In order to obtain a paraffin containing feedstock derived from a kerosene boiling range petroleum fraction, the kerosene boiling range petroleum fraction can be fractionated to produce a fractionated stream containing hydrocarbons having the desired range of carbon atoms. The kerosene boiling range petroleum fraction can be fractionated in any suitable manner, including, but not limited to, in a dividing wall fractionation column, or in two fully thermally coupled fractionation column, such as a prefractionator and a main column.
In some examples, the paraffin containing feedstock is hydrotreated prior to being passed to the inlet of the guard bed. In instances where the paraffin containing feedstock is derived from a kerosene boiling range petroleum fraction that has been fractionated, the fractionated stream is preferably hydrotreated to produce the paraffin containing feedstock.
In the example illustrated in
Hydrotreated paraffin containing feedstock 104 can be to an inlet of a guard bed 108. Guard bed 108 can include an adsorbent material. The guard bed 108 preferably includes a fixed bed that includes the adsorbent material. The paraffin containing feedstock can be contacted with the adsorbent material in the guard bed 108 to produce a treated paraffin containing feedstock 110.
The adsorbent material can include a molecular sieve material, such as zeolites. The molecular sieve material preferably has an average pore size less than or equal to about 5 angstroms. In some examples, the molecular sieve material can have an average pore size of about 3 angstroms, about 4 angstroms, or about 5 angstroms. Such molecular sieve material can include, but is not limited to SGB-11, 5A-1HP, RK 38HP, PSA adsorbent H-15, K-A, Na-A, and Ca-A. The adsorbent material can also include at least one binder. One suitable type of binder includes clay materials, such as, for example, a kaolin clay, a metakaolin clay, an atapulgite clay, or a smectite clay. Preferably, the adsorbent does not cause isomerization, or discoloration of the paraffin containing feedstock. In at least some examples, the adsorbent material is sacrificial, and is replaced once it is spent rather than being regenerated. In such examples, it is preferred that the adsorbent have a useful life of up to about 3 years, or but actual adsorbent life will be dependent upon the contaminant level.
The guard bed 108 can have an operation temperature of from about 100° C. to about 225° C., from about 150° C. to about 180° C. Preferably, the operation temperature of the guard bed 108 is equal to, or within about 5° C. of the operation temperature of the paraffin separation zone 112 that is downstream of the guard bed 108. Guard bed operation temperatures above about 225° C. can result in color body formation and discoloration of the paraffin containing feedstock. The guard bed 108 can have a liquid hourly space velocity (LHSV) from about 0.5 h−1 to about 4 h−1, and preferably has an LHSV of about 2 h−1.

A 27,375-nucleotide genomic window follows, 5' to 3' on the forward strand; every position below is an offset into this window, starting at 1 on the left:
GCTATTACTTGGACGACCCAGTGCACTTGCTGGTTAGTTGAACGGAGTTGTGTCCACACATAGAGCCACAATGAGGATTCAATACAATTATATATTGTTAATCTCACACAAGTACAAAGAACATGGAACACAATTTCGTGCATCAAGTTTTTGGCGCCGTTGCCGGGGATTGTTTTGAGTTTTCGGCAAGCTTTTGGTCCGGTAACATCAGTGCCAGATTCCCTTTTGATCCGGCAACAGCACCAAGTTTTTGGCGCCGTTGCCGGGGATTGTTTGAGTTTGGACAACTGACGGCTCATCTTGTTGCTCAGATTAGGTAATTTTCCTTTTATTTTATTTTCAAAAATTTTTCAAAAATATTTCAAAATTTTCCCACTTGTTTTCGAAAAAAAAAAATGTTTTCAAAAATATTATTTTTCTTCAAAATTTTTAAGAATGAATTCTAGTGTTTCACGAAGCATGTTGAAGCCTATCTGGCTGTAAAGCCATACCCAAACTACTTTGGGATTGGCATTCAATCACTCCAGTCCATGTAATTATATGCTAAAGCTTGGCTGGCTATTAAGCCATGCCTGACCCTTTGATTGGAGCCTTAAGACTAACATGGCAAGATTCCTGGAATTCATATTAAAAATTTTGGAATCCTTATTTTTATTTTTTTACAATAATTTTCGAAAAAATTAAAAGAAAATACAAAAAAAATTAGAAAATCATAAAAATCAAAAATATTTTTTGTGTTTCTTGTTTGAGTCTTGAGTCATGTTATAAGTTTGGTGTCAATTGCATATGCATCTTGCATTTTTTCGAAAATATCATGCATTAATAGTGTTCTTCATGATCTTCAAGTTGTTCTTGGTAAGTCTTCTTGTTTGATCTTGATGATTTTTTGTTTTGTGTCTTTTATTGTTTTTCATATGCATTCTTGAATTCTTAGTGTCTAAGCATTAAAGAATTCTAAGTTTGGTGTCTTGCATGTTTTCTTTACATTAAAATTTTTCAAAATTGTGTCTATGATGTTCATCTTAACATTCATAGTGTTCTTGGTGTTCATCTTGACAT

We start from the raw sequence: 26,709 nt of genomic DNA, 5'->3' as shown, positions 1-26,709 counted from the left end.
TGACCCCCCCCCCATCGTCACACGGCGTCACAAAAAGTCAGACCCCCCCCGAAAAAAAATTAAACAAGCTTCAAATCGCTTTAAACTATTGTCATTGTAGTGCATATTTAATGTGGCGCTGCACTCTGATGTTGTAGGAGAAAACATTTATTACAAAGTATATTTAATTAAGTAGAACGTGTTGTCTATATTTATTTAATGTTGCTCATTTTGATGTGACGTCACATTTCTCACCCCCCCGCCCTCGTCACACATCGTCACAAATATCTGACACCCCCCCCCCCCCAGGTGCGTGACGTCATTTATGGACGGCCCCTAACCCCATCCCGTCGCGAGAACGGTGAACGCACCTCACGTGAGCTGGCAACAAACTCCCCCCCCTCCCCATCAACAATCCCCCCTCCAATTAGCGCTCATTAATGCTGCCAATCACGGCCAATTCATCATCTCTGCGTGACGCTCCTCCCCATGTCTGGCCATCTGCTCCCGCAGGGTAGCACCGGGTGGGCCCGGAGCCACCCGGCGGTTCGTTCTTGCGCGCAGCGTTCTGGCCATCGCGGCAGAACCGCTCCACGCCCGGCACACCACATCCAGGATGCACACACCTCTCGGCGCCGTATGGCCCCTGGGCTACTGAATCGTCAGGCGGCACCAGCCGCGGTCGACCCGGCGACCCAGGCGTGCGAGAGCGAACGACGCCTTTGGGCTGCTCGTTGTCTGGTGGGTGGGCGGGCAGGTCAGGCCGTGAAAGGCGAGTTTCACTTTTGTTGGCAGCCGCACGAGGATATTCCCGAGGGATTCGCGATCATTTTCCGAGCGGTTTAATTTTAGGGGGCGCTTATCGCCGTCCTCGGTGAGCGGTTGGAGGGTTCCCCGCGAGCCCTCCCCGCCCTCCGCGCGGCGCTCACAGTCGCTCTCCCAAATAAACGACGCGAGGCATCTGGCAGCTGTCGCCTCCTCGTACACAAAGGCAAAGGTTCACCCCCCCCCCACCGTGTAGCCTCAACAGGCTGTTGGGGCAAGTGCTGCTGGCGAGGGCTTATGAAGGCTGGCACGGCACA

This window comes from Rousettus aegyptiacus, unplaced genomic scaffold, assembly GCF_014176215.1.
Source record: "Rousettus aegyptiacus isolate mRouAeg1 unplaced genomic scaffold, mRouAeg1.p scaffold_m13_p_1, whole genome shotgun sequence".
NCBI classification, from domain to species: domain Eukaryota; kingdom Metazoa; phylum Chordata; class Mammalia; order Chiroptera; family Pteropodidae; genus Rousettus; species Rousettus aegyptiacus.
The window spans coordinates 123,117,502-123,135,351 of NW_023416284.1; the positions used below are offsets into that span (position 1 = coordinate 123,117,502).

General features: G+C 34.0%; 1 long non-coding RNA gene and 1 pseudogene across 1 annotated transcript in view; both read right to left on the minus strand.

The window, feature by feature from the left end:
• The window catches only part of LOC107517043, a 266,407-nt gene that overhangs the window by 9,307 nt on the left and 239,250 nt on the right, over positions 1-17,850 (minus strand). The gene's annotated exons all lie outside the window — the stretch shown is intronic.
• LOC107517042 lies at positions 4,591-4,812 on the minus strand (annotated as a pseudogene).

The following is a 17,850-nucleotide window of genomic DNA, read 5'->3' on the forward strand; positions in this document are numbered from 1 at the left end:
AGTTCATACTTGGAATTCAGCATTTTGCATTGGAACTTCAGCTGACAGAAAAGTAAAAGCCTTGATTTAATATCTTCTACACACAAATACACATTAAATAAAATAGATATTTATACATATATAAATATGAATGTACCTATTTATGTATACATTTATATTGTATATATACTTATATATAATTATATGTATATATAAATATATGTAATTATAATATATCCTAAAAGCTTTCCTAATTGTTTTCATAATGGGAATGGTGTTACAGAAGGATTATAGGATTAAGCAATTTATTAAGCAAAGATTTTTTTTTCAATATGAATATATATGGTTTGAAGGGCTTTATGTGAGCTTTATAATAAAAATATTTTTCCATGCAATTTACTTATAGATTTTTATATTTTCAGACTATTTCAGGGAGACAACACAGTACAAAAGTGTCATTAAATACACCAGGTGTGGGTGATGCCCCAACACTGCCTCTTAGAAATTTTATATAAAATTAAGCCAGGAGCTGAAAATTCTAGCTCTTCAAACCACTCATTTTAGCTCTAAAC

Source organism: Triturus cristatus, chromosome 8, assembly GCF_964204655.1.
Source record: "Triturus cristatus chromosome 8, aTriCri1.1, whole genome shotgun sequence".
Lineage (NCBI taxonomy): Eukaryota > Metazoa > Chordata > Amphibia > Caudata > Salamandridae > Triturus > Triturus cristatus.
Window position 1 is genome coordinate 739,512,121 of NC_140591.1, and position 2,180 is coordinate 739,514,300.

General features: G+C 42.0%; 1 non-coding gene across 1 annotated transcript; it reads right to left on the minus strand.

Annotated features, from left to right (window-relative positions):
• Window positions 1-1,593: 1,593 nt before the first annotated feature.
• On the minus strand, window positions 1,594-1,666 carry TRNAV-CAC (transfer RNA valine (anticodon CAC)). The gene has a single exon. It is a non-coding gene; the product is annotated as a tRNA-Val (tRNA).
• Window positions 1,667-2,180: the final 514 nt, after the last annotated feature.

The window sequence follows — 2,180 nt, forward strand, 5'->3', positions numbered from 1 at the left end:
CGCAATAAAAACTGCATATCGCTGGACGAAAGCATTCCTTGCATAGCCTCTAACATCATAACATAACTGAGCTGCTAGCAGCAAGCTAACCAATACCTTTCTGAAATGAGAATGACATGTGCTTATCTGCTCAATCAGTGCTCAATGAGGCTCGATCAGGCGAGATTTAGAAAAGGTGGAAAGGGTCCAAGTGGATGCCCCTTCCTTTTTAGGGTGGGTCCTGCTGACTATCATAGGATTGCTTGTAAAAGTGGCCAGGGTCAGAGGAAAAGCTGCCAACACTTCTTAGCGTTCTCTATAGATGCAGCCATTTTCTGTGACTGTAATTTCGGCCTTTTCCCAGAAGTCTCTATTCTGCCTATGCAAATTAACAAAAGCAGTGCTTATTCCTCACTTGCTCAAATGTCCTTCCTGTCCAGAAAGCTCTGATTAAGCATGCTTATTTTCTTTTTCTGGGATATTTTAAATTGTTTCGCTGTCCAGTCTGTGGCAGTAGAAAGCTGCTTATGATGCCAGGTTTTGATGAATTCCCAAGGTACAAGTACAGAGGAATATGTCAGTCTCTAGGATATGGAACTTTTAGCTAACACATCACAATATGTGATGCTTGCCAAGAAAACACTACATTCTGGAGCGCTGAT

Contacting the paraffin containing feedstock with the adsorbent material in the guard bed 108 can remove contaminants from the paraffin containing feedstock. Removal of contaminants can be any level of removal, including a complete removal, or a partial removal such as a reduction. The contaminants in a paraffin containing feedstock, or hydrotreated feedstock 104 can be, for example, undesirable sulfur species, such as benzothiophenes and thiophenes, including alkylated benzothiophenes and alkylated thiophenes. In one example, the guard bed 108 can remove thiophenic compounds by forming dimmers or trimers on the surface of the adsorbent material.
The treated paraffin containing feedstock can be removed from an outlet of the guard bed 108, and can be passed to a paraffin separation zone 112 that separates normal paraffins from the treated paraffin containing feedstock 110 to produce a normal paraffin containing stream 114. Paraffin separation zone 112 also produces a raffinate stream 116. Raffinate stream 116 can include hydrocarbons, such as naphthenes, aromatics, and branched paraffins. Paraffin separation zone 112 can separate normal paraffins from the treated paraffin containing feedstock by any suitable process, such as, for example, by a liquid-phase adsorptive separation process.
Normal paraffin containing stream 114 can undergo further processing, such as, for example, dehydrogenation to produce an olefin containing stream, and alkylation to produce LABs.
From the foregoing, it will be appreciated that although specific examples have been described herein for purposes of illustration, various modifications may be made without deviating from the spirit or scope of this disclosure. It is therefore intended that the foregoing detailed description be regarded as illustrative rather than limiting, and that it be understood that it is the following claims, including all equivalents, that are intended to particularly point out and distinctly claim the claimed subject matter.
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|U.S. Classification||585/820, 208/57, 208/213, 208/250, 585/829, 585/802, 585/831|
|Jun 30, 2008||AS||Assignment|
Owner name: UOP LLC, ILLINOIS
Free format text: ASSIGNMENT OF ASSIGNORS INTEREST;ASSIGNORS:SOHN, STEPHEN W.;RILEY, MARK G.;REEL/FRAME:021174/0091
Effective date: 20080630
|Apr 24, 2015||FPAY||Fee payment|
Year of fee payment: 4